Germany reassessed its position on nuclear power after the Russian invasion of Ukraine. The government of Olaf Scholz, in which environmentalists sit, has reconsidered the final closure of the last three German power plants scheduled for the end of 2022, according to the nuclear phase-out schedule decided by Angela Merkel after the Fukushima disaster. To deal with possible energy shortages, the country will keep two nuclear power plants on standby until the spring of 2023, an about-turn deemed necessary.
“It is certainly very unlikely that the electrical system will experience crisis situations for a few hours during the winter, but this cannot be completely ruled out at present”, justified the Ecologist Minister of the Economy, Robert Habeck, quoted in a press release from the ministry on Monday, September 5. Two power plants in the south of the country, Isar 2 (near Munich) and Neckarwestheim 2 (Baden-Württemberg, in the south-west), will remain on standby to deal with any energy emergency.
“A high-risk technology”
New fuel elements “will not be loaded and in mid-April 2023 it will also be over for the reserve” emergency, he said. “Nuclear energy is and remains a high-risk technology and highly radioactive waste weighs on dozens of generations to come”underlines the Minister.
The environmental vice-chancellor was one of the most reluctant to such an extension, insistently demanded by their liberal allies within the government coalition. For Mr Habeck, “a blanket life extension would not be defensible, even in view of the safety status of nuclear power plants”. “We cannot play with nuclear energy. »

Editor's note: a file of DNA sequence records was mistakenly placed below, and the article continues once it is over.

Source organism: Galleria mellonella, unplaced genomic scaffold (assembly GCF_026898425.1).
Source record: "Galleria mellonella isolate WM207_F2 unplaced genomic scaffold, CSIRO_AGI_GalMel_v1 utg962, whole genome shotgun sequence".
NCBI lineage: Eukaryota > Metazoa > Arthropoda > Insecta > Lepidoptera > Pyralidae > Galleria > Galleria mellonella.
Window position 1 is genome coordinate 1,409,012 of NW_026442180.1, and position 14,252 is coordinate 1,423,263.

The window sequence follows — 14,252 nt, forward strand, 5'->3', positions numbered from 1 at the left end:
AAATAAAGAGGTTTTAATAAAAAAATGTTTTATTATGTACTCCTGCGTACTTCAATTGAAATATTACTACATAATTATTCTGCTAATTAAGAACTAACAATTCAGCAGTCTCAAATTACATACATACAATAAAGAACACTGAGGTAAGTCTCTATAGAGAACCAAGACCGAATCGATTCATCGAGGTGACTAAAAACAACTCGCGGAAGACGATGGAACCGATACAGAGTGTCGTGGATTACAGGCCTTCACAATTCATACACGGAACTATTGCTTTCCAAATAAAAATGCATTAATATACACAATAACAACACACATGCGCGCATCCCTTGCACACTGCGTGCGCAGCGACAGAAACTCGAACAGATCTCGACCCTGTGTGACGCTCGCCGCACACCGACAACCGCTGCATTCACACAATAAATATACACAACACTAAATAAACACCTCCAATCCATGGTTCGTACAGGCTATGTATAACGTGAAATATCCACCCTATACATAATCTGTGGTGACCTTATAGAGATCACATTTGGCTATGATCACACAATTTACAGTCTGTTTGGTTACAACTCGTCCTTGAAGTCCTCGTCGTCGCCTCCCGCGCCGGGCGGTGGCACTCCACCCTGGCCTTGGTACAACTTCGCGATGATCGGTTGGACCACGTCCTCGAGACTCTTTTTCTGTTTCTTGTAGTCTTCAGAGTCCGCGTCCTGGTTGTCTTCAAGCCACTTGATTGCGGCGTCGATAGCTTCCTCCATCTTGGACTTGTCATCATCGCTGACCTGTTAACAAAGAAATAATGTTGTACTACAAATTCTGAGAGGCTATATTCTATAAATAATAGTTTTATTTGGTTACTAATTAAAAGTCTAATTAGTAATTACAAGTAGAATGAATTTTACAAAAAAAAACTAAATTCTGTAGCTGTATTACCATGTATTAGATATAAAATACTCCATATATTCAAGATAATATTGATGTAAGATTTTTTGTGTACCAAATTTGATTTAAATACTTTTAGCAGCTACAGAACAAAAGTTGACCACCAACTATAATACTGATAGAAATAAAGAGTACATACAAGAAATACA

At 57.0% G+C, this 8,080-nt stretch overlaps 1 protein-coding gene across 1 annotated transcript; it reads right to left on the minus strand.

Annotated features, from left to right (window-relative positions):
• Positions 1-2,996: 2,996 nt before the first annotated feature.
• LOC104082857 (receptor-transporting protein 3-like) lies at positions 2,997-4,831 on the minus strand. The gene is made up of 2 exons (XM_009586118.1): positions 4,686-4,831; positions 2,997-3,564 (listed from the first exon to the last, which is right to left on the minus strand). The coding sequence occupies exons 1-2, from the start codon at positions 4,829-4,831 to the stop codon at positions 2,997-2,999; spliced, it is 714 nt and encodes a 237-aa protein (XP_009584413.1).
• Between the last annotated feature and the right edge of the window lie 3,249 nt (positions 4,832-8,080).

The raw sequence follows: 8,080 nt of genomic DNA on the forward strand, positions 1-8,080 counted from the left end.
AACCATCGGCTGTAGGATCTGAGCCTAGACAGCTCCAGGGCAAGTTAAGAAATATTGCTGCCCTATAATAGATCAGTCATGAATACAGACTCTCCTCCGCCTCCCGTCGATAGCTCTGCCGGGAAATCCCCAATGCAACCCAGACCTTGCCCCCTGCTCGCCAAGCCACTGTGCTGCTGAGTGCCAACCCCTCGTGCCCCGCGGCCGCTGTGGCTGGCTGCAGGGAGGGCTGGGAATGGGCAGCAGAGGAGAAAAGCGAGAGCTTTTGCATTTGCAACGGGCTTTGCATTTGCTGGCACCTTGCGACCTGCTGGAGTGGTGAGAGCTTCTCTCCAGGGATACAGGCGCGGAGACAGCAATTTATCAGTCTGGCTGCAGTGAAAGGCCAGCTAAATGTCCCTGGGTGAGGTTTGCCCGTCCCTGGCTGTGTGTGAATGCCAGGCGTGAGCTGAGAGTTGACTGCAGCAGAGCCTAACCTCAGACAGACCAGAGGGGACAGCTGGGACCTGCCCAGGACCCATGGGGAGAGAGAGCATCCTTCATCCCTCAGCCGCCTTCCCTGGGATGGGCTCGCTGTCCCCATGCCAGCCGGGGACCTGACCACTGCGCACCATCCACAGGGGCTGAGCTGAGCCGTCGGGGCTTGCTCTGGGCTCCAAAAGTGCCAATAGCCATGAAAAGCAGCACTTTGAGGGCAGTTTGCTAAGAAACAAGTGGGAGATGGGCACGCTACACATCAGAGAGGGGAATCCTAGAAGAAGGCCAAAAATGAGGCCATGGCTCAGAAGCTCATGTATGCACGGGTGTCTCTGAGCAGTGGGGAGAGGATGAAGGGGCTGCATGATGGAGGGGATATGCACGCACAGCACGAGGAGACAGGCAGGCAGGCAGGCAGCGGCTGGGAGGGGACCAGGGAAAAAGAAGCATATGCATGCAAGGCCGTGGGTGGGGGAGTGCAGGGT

He mentioned a “series of uncertainty factors” to justify this choice, which is likely to rile up the Greens, historical opponents of nuclear power. In addition to restrictions on Russian gas supplies, Mr. Habeck cited the fact that around half of France’s nuclear power stations were shut down and the drought, which is weakening the production of hydroelectric power stations in neighboring countries.
This decision is the result of an expert report, called “stress test”, conducted by the four operators of the German electricity network, 50Herz Transmission, Amprion, TenneT TSO and TransnetBW. At the beginning of August, the Chancellor, Olaf Scholz, had prepared the ground with a population traditionally unfavorable to nuclear power. That “may still make sense” not to cut the last power stations in the country from the network, he had estimated.
Increased use of coal
A first test in March had concluded that the three nuclear power plants still in operation in Germany were not necessary to ensure the energy security of the first European economy. These currently produce 6% of Germany’s net electricity production. “It’s a debate that traditionally makes waves in Germany, which arouses a lot of emotions”admitted to the press Mr. Habeck about this bone of contention for the coalition.
Faced with the threat of an energy shortage this winter, the German government has already decided to increase the use of coal, a particularly polluting energy.
Last week, the Russian giant Gazprom announced that its Nord Stream gas pipeline linking Russia to northern Germany, which was due to resume service on Saturday after maintenance, would finally be ” completely “ stopped until the repair of a turbine of this vital pipeline for the supply of Europeans.
On Sunday, Chancellor Scholz wanted to be reassuring: Germany “will be able to face this winter” and ensure its energy supply despite the drying up of Russian gas deliveries on which its economy is highly dependent, he said. But he also stressed that changes at European level in the electricity market were needed.
As in other countries of the European Union, the rise in prices is fueling the anxiety of the population and the calls for demonstrations, essentially at the initiative of the far right or the far left, are worrying the government. Since the beginning of the Russian invasion of Ukraine at the end of February, the government of Olaf Scholz has released massive aid in favor of purchasing power.